December 17th, 2013
I must confess: Geraldine was not on our must-see list of places in New Zealand. It is however a pretty, small town and was conveniently placed to break our two long driving days.
It also happens to be home to Barkers of Geraldine – an NZ institution of a company which makes jams, chutneys, cordials etc. And so it came to pass that before 9.30am I had mostly sampled more than a dozen jellies, pickles, chutneys and curds. It wasn’t the breakfast of champions, truth be told. But a roasted vegetable chutney (which reminded me of my beloved Branston) and a spicy eggplant chutney (destined for the Christmas cold cuts) joined us on our road trip and off we went.
It was drizzly in Christchurch, but we managed visits to Cashel Street Mall and the cardboard cathedral. Unlike my parents, I had visited Christchurch before the earthquakes which devastated the city centre (particularly the Feb 2011 quake which killed 185 people and injured thousands more). But it was hard to reconcile my memories of the city with what I was seeing. Just navigating into the centre was a challenge (and I never actually found the old cathedral on this trip!). Signs clearly haven’t been updated to match the patched and broken road network, so we would aim for ‘city centre’, only to meet a road block and a sign diverting us in the opposite direction. And let’s not forget the network of tram tracks which crisscross the city centre – many of which aren’t in operation, but which added an certain frisson to the journey.
More by divine intervention than any usefulness on the part of signage or sat nav, we stumbled across the cardboard cathedral – hastily erected to replace the substantially damaged original cathedral. A choir of children were rehearsing a carol service and their angelic voices combined with the simple beauty of the cathedral enticed us to stay longer than planned. Christmas in a hot climate has the drawback for us Northern Europeans that, well, things just don’t feel very Christmassy. Indoctrinated by the idea of a White Christmas, and more realistically, accustomed as we are to weeks of drizzle heralding the big day – well sunshine and barbecues don’t exactly combine to incite that pre-festive excitement. But carols being sung in the warm glow of the cathedral – with a grey day outside – meant that suddenly I could believe we were only a week away from Christmas and I started to feel the seasonal magic.
Equally inspiring, in a very different way, was Cashel Street Mall. This is the, now iconic, shopping centre put together in the aftermath of the quakes to keep the economy turning when most of the retail areas of the city centre were unusable. The shop units are stacked-up shipping containers with a glass front added to give entry. They are innovative, functional and beautiful (I think). I commented to a local friend that I loved the idea and hoped the mall might remain in situ after the city centre is rebuilt. However, she said it’s unlikely as locals tend not to use it and it is largely the tourist trade which shops in the mall. And although it seems a shame to lose a quirky feature of the city which always reminds me of the power of human resilience and imagination in the face of adversity, actually it IS less practical than large indoor shopping centres (especially on cold, rainy days) and perhaps if I lived in Christchurch, I’d feel I had plenty enough reminders of the dreadful earthquakes which the city is still recovering from.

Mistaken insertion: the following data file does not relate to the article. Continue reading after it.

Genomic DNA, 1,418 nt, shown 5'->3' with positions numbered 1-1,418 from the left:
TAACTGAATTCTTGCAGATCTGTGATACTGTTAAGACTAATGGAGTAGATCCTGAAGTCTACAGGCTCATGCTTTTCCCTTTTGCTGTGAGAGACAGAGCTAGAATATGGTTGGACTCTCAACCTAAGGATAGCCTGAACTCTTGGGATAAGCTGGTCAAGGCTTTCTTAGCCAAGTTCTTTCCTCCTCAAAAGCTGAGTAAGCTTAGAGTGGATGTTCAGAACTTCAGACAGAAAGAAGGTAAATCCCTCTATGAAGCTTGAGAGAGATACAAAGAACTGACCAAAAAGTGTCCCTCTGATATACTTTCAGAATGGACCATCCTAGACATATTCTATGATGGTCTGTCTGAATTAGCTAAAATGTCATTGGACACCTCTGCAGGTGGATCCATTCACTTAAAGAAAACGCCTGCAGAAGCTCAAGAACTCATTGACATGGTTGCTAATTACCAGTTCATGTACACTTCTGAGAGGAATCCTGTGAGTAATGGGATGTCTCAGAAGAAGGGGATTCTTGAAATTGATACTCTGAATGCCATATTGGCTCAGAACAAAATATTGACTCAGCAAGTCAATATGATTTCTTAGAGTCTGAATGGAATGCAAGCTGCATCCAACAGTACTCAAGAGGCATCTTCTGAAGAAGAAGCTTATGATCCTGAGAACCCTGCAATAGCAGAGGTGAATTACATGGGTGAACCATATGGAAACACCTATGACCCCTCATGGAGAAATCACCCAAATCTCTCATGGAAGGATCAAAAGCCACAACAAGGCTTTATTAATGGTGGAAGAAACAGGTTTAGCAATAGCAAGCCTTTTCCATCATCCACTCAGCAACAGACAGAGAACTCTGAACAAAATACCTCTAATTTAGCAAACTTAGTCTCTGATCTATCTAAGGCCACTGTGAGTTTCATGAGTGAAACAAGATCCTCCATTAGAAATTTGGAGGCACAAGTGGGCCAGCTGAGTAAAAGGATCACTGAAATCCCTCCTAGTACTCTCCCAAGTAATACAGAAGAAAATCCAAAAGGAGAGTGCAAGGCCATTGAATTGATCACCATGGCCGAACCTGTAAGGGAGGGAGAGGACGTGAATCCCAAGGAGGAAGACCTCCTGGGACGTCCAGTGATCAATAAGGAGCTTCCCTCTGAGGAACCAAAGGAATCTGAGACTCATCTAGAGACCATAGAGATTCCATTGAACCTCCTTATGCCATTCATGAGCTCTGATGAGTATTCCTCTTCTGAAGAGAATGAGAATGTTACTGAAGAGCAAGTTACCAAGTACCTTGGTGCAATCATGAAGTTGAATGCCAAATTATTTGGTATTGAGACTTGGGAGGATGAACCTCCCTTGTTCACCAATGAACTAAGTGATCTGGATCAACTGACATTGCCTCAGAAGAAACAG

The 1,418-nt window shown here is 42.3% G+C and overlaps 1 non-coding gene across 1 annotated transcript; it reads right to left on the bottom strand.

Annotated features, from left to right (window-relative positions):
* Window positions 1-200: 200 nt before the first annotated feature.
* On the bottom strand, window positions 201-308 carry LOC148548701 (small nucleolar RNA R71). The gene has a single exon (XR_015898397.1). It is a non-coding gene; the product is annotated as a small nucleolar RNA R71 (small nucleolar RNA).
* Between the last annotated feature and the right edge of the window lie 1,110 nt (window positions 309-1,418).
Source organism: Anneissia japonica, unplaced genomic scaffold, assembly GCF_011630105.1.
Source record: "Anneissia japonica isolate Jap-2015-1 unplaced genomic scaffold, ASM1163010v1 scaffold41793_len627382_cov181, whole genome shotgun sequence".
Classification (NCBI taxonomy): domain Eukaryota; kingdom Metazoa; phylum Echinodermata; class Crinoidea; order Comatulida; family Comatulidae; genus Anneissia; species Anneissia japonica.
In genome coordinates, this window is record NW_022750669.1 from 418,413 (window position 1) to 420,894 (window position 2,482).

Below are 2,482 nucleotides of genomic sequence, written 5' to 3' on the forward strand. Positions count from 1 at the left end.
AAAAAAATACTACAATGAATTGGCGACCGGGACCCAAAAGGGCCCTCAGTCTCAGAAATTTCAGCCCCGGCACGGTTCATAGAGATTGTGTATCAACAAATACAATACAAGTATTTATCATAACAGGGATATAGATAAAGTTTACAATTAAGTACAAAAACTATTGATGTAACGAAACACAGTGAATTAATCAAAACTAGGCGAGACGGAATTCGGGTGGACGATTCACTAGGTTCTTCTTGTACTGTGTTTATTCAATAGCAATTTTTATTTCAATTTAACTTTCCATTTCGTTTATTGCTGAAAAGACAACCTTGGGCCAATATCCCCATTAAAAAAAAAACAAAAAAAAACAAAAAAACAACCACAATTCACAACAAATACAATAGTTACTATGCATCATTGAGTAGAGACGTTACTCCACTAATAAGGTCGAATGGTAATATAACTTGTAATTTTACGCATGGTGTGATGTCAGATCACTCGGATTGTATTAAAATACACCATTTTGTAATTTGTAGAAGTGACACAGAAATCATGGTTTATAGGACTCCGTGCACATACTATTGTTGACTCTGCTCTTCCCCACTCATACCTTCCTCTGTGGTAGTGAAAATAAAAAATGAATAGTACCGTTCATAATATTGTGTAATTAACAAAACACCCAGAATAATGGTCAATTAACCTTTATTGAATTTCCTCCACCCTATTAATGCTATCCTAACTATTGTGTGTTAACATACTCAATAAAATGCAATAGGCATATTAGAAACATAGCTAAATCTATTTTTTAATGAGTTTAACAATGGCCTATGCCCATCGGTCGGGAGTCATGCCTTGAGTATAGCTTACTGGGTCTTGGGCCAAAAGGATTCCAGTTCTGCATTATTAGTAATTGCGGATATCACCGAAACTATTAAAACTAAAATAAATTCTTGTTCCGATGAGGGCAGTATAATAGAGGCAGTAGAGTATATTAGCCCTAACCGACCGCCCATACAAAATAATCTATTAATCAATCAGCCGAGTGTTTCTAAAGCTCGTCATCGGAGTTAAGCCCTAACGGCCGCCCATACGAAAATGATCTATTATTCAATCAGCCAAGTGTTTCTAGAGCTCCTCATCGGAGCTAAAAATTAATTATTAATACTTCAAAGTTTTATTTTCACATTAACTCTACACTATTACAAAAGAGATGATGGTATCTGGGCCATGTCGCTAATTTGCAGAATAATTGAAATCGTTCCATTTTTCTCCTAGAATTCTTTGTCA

We met said friend for a quick lunch and headed on to Kaikoura.
The journey up the coast is scenically varied – from the fertile plains of Canterbury up towards coast and mountains. But the drama of the scenery was sadly eclipsed for us all by the trauma of my idiotic refuelling policy, whereby I sailed past the last petrol station for miles with a blithe ‘oh there’s a bit of a queue, I’m sure we’ll make it it to the next one.’ Cue desolate, wild landscape for kilometre upon kilometre with not a dwelling in sight, let alone a petrol station.
By the time we approached Kaikoura, it was pouring with rain and I was seriously calculating how long it would take me to jog to a petrol station if the car clunked out of fuel – and whether I’d die of hypothermia in the process. Desperate fuel-conserving strategies included: turning the AC off until the windscreen steamed up (and then back on for just long enough to clear my vision), rolling down hills to pick up speed and reduce the need for acceleration on the uphills (a fairly nausea-inducing technique) and some fervent praying and swearing. All of which served to scrape us into Kaikoura on the last of our fumes, in time for a crayfish supper.
And the worst thing is, because we got away with it, I learnt absolutely nothing from the experience…except that you can go much further than you think with the fuel light on.